Independence[edit]

In 647 the Western Turkic Kaganate was split into two independent states as a result of Ili River treaty. The independence period lasted until the rise of the Second Turkic Kaganate. In 667 the Nushibi wing of the On oq allied with Tibet.[11] At about 720, a campaign led by Kul Tegin defeated the forces of the Nushibi tribal union led by the Ezgil (Izgil) tribe, and subjugated the former "eastern wing", which from that time disappeared from the literature. The episode of the military campaign is mentioned in the Bilge Kagan inscription in the Orkhon written monuments.[12]

Nushibi Tribal Leaders[edit]

Reconstructed partial list of tribal leaders of the on shadapyt right wing, recorded in the Chinese sources:

1. Ezgil Kül-erkin;
2. Kashu Kül-erkin;;
3. Barskhan Tun-ashpa [ra]-erkin;;
4. Ezgil Nizuk-erkin;;
5. Kashu Chopan-erkin.

The first word of the title is the name of the Nushibi tribe. Ezgil/Ezgel tribe was a "strongest" of them, its leader in the 563 sent ambassadors to the distant Constantinople.[13]

Ethnic and linguistic affiliation[edit]

The difference between Nushibi and Dulu groups was solely economical, a consequence of their relative geographical location. Dulu occupied northern portion of the Middle Asia steppes, away from the main artery of the Silk Road, and were little affected by the intracontinental trade. The main source of Dulu trade income came from Turfan of the Turfan basin. Nushibi occupied lands south of Dulu, controlled a major stretch of the caravan road artery and numerous branches, and were profoundly affected by its operation. The constellation of oasis city-states with a common name Sogdiana, whose merchants were the main trade operators, spoke a Turkic language, and established a symbiotic relationship with their Nushibi nomadic sponsors. Lev Gumilev noted that Dulu and Nushibi language was a "djo"-type dialect (djabgu), as opposed to the "yo"-type dialect (yabgu).[14] The "djo"-type dialect belongs to the Ogur (Karluk) branch of the Turkic language family.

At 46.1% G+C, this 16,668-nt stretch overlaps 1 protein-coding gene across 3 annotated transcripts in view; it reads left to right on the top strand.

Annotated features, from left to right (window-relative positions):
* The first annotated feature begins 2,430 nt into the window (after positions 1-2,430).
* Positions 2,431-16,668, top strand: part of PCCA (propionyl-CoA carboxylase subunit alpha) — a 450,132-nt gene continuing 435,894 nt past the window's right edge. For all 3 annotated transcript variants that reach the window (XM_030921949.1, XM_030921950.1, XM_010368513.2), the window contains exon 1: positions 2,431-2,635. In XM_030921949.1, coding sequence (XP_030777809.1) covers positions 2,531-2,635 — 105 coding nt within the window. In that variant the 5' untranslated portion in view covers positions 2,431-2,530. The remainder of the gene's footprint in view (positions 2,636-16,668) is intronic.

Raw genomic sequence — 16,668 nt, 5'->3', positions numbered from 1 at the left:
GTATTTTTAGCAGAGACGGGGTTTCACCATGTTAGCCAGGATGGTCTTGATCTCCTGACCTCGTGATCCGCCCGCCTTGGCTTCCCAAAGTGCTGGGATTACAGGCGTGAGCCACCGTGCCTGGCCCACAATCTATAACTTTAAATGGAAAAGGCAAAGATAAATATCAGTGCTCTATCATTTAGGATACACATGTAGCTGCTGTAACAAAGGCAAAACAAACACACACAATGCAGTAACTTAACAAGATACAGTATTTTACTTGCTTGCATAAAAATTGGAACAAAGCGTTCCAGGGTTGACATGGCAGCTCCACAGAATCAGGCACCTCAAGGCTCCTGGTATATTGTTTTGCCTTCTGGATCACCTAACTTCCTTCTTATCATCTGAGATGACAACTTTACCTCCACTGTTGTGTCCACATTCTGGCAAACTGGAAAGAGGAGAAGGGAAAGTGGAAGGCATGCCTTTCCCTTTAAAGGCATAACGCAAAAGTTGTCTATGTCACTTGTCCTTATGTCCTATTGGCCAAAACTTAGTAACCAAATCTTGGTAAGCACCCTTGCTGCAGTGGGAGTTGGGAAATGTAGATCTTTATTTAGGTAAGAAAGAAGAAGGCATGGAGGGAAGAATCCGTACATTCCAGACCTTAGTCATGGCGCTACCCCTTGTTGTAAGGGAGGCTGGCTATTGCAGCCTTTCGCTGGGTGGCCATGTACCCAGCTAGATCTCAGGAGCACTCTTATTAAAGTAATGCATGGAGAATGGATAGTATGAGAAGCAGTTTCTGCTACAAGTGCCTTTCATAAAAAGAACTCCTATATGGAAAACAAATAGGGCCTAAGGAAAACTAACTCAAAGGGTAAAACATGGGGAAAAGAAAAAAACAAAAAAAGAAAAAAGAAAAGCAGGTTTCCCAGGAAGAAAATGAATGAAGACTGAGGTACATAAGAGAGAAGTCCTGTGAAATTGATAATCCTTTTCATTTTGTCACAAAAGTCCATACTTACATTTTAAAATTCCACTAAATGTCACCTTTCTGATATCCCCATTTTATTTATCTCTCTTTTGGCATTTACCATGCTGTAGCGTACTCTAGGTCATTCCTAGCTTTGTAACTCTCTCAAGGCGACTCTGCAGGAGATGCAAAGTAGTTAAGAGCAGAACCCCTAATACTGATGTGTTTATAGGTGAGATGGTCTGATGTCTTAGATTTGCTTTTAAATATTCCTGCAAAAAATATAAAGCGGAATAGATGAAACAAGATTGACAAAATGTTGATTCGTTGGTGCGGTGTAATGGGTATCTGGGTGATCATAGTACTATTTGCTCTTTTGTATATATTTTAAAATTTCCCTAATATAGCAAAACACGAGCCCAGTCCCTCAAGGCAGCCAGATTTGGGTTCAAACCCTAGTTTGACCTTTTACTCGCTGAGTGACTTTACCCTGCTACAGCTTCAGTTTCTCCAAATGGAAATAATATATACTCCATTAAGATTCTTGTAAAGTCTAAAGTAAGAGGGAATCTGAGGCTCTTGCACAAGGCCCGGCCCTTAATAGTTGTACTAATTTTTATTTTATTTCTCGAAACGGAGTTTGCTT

See also[edit]

Chuy (tribes)

References[edit]

  1. ^ Yu. Zuev, "The Strongest tribe - Izgil"//Historical And Cultural Relations Between Iran And Dasht-i Kipchak in the 13th through 18th Centuries, Materials of International Round Table, Almaty, 2004, p. 53, ISBN 9965-699-14-3
  2. ^ Yu. Zuev, "Early Türks: Sketches of history and ideology", Almaty, Daik-Press, 2002, p. 33, ISBN 9985-4-4152-9
  3. ^ Yu. Zuev, "Early Türks: Sketches of history and ideology", p. 144
  4. ^ Gumilev L.N., "Ancient Türks", Moscow, 'Science', 1967, Ch.16, http://gumilevica.kulichki.net/OT/ot16.htm (In Russian)
  5. ^ Yu. Zuev, "The Strongest tribe - Izgil", p. 53, ISBN 9965-699-14-3
  6. ^ Chavannes, Édouard. Documents sur les Tou-kiue (Turcs) occidentaux. 1900. Paris, Librairie d’Amérique et d’Orient. Reprint: SPb, 1903, p. 47.
  7. ^ Gumilev L.N., "Ancient Türks", Moscow, 'Science', 1967, Ch.12, http://gumilevica.kulichki.net/OT/ot12.htm (In Russian)
  8. ^ Gumilev L.N., "Ancient Türks", Moscow, 'Science', 1967, Ch.15 World War of the 7th century, http://gumilevica.kulichki.net/OT/ot15.htm (In Russian)
  9. ^ a b Gumilev L.N., "Ancient Türks", Moscow, 'Science', 1967, Ch.16
  10. ^ Sinjibu, or Silzibul (Turkish leader) - Britannica Online Encyclopedia
  11. ^ Beckwith, Christopher I. The Tibetan Empire in Central Asia. (1987), pp. 32–33. Princeton University Press. ISBN 0-691-02469-3.
  12. ^ Yu. Zuev, "The Strongest tribe - Izgil", p. 58,
  13. ^ Yu. Zuev, "The Strongest tribe - Izgil", p. 53
  14. ^ Gumilev L.N., "Ancient Türks", Moscow, 'Science', 1967, p.150, note 3